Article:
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Brother and Sister

George Eliot 1819 (Nuneaton, Warwickshire) – 1880 (Chelsea, London)

I.

I cannot choose but think upon the time
When our two lives grew like two buds that kiss
At lightest thrill from the bee's swinging chime,
Because the one so near the other is.

He was the elder and a little man
Of forty inches, bound to show no dread,
And I the girl that puppy-like now ran,
Now lagged behind my brother's larger tread.

I held him wise, and when he talked to me
Of snakes and birds, and which God loved the best,
I thought his knowledge marked the boundary
Where men grew blind, though angels knew the rest.

If he said 'Hush!' I tried to hold my breath;
Wherever he said 'Come!' I stepped in faith.

II.

Long years have left their writing on my brow,
But yet the freshness and the dew-fed beam
Of those young mornings are about me now,
When we two wandered toward the far-off stream

With rod and line. Our basket held a store
Baked for us only, and I thought with joy
That I should have my share, though he had more,
Because he was the elder and a boy.

The firmaments of daisies since to me
Have had those mornings in their opening eyes,
The bunchèd cowslip's pale transparency
Carries that sunshine of sweet memories,

And wild-rose branches take their finest scent
From those blest hours of infantine content.

III.

Our mother bade us keep the trodden ways,
Stroked down my tippet, set my brother's frill,
Then with the benediction of her gaze
Clung to us lessening, and pursued us still

Across the homestead to the rookery elms,
Whose tall old trunks had each a grassy mound,
So rich for us, we counted them as realms
With varied products: here were earth-nuts found,

And here the Lady-fingers in deep shade;
Here sloping toward the Moat the rushes grew,
The large to split for pith, the small to braid;
While over all the dark rooks cawing flew,

And made a happy strange solemnity,
A deep-toned chant from life unknown to me.

IV.

Our meadow-path had memorable spots:
One where it bridged a tiny rivulet,
Deep hid by tangled blue Forget-me-nots;
And all along the waving grasses met

My little palm, or nodded to my cheek,
When flowers with upturned faces gazing drew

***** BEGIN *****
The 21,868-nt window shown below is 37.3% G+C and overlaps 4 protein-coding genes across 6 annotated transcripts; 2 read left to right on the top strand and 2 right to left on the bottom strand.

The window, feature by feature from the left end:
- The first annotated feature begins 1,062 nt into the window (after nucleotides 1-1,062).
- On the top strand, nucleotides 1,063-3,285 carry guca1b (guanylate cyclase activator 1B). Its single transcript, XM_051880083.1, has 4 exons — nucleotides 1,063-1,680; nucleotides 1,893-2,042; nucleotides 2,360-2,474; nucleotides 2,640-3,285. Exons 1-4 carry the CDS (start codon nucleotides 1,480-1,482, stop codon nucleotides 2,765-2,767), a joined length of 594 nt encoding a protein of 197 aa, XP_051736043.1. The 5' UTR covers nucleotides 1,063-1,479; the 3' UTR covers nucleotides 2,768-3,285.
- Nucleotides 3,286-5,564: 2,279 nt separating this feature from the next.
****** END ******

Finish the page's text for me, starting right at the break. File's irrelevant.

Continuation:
My wonder downward, seeming all to speak
With eyes of souls that dumbly heard and knew.

Then came the copse, where wild things rushed unseen,
And black-scathed grass betrayed the past abode
Of mystic gypsies, who still lurked between
Me and each hidden distance of the road.

A gypsy once had startled me at play,
Blotting with her dark smile my sunny day.

V.

Thus rambling we were schooled in deepest lore,
And learned the meanings that give words a soul,
The fear, the love, the primal passionate store,
Whose shaping impulses make manhood whole.

Those hours were seed to all my after good;
My infant gladness, through eye, ear, and touch,
Took easily as warmth a various food
To nourish the sweet skill of loving much.

For who in age shall roam the earth and find
Reasons for loving that will strike out love
With sudden rod from the hard year-pressed mind?
Were reasons sown as thick as stars above,

'Tis love must see them, as the eye sees light:
Day is but Number to the darkened sight.

VI.

Our brown canal was endless to my thought;
And on its banks I sat in dreamy peace,
Unknowing how the good I loved was wrought,
Untroubled by the fear that it would cease.

Slowly the barges floated into view
Rounding a grassy hill to me sublime
With some Unknown beyond it, whither flew
The parting cuckoo toward a fresh spring time.

The wide-arched bridge, the scented elder-flowers,
The wondrous watery rings that died too soon,
The echoes of the quarry, the still hours
With white robe sweeping-on the shadeless noon,

Were but my growing self, are part of me,
My present Past, my root of piety.

VII.

Those long days measured by my little feet
Had chronicles which yield me many a text;
Where irony still finds an image meet
Of full-grown judgments in this world perplext.

One day my brother left me in high charge,
To mind the rod, while he went seeking bait,
And bade me, when I saw a nearing barge,
Snatch out the line lest he should come too late.

Proud of the task, I watched with all my might
For one whole minute, till my eyes grew wide,
Till sky and earth took on a strange new light
And seemed a dre
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Submitted on May 13, 2011

3:52 min read
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George Eliot

Mary Anne Evans, better known by her pen name George Eliot, was an English novelist, journalist and translator, and one of the leading writers of the Victorian era. more…

All George Eliot poems | George Eliot Books

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